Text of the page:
This is the second part of Transforming Women’s Leadership in the Law’s interview with Caren Ulrich Stacy. In the first part, we discussed the creation of the OnRamp Fellowship, a “returnship” which helps bring women back into the legal profession.
Caren Ulrich Stacy is an innovator who has launched the OnRamp Fellowship and Diversity Lab, two initiatives that address the gender gap problem in the legal profession. Stacy also created the “Women in Law Hackathon” — a pitch competition to generate ideas to boost retention and advancement of women in law.
Transforming Women’s Leadership in the Law continues its conversation with Caren Stacy to discuss the Hackathon and where these initiatives will take the legal industry next.
Transforming Women’s Leadership in the Law: What was the origin of the “Women in Law Hackathon”?
Caren Stacy: As we were kicking off and expanding the OnRamp Fellowship, I had so many different people saying, “I’ve got another potentially great idea that will help boost diversity.” I kept thinking that there wasn’t really a forum for ideas about lowering barriers to women’s retention and advancement to really be fleshed out beyond the initial talking phase.
The Hackathon was born out of the idea that if we gave smart people six months, took them out of their own four walls and provided them with a process along with two expert advisors and a law student who’s approaching it from a completely different perspective, we could give them a license to be innovative, collaborative, and thoughtful to create and further flesh out new ideas.
One of the rules of the Hackathon is that we’ve asked folks not to say, “This won’t work.” Instead, we’ve asked them to say, “This will only work if …” and then fill in the blank.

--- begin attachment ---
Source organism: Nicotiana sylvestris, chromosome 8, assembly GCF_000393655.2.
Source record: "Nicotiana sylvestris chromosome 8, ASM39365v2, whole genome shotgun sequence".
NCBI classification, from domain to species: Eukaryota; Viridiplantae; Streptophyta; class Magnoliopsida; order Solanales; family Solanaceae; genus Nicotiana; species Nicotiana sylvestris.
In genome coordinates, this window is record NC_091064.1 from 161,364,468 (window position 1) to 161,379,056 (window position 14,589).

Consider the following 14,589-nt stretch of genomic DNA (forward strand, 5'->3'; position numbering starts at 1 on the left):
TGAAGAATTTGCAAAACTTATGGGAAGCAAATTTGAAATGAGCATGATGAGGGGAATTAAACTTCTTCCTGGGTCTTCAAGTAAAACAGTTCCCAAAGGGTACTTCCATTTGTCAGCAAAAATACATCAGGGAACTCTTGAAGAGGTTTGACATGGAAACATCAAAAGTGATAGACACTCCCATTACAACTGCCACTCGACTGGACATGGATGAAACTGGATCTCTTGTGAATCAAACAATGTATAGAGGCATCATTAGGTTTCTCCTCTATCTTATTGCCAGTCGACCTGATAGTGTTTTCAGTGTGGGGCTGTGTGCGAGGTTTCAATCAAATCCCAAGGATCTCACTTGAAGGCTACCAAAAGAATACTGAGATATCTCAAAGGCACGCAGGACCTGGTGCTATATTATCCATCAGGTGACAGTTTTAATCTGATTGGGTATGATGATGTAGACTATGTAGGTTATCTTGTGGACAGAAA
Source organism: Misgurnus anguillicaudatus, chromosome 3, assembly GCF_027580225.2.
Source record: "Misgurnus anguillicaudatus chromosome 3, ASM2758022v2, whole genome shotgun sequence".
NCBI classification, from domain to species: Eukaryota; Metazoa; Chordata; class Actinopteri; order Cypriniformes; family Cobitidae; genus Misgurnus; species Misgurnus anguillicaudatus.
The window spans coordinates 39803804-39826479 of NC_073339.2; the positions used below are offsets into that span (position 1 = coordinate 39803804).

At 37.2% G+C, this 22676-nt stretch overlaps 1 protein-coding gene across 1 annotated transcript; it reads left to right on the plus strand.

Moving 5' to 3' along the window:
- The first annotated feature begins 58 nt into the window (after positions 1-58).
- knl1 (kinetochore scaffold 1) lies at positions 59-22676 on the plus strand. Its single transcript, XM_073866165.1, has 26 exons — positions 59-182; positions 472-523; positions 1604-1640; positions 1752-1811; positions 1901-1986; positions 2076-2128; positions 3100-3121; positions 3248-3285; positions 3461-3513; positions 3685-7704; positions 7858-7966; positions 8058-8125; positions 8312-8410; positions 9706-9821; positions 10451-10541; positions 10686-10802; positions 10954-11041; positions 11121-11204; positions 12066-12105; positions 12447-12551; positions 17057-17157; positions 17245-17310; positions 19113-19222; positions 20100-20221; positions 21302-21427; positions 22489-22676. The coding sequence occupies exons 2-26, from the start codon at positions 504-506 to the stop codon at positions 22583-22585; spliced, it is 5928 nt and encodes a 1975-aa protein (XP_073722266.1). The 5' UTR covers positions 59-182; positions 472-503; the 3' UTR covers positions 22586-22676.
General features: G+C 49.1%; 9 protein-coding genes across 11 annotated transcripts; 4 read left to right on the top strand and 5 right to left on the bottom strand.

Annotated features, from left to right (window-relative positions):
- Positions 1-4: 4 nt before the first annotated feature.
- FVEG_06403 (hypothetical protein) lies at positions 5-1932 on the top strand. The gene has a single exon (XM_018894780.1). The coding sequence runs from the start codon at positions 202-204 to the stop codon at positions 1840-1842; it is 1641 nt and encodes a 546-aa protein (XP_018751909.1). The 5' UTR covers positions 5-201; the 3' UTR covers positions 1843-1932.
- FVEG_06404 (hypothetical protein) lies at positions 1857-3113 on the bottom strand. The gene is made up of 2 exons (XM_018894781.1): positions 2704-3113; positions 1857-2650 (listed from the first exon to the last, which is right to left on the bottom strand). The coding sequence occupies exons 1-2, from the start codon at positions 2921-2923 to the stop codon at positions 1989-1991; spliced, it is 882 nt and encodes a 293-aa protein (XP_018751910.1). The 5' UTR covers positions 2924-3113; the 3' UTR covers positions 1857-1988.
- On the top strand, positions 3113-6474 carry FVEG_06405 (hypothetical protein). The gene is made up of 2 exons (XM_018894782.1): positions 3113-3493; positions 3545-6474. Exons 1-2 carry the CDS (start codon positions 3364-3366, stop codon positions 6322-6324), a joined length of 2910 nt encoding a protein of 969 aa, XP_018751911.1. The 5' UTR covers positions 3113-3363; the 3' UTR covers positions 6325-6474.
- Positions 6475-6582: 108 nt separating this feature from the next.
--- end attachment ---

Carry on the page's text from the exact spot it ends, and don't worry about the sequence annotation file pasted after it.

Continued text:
The Hack-a-thon started in January of this year. They’ve been working in teams of nine. Six high-level partners from six different law firms, two expert advisors — folks like Jenny Waters who’s the executive director of the National Association of Women Lawyers; Carol Frohlinger who founded Negotiating Women; Manar Morales who’s the head of the Diversity and Flexibility Alliance; and Deborah Epstein Henry, author of Law & Reorder, who has worked to advance women with her work on several initiatives. Those are just a few of the amazing advisors these teams are working with, as well as with students from Stanford Law.
Transforming Women’s Leadership in the Law: So, how does the Hackathon work exactly?
Caren Stacy: The teams have been working together virtually for the last six months. They then showed up on the doorstep of Stanford Law School last month to present their ideas to a group of 10 high-level judges who are thought leaders in the legal field and beyond, including Tony West, general counsel of PepsiCo; James Sandman, president of the Legal Services Corporation; and Lucy Endel Bassli, Assistant General Counsel of Microsoft.
The judges viewed the nine pitches and had 10 minutes of Q&A with each team. A first, second, and third place team were picked. The members of the audience also had “play” money to invest in the ideas that they liked best — two teams ultimately tied for crowd favorite.
You can see a digital, interactive overview of the Hackathon, including the winning ideas and teams; and you can also view a summary of all nine ideas.
Transforming Women’s Leadership in the Law: Going into the Hackathon, what were you expecting?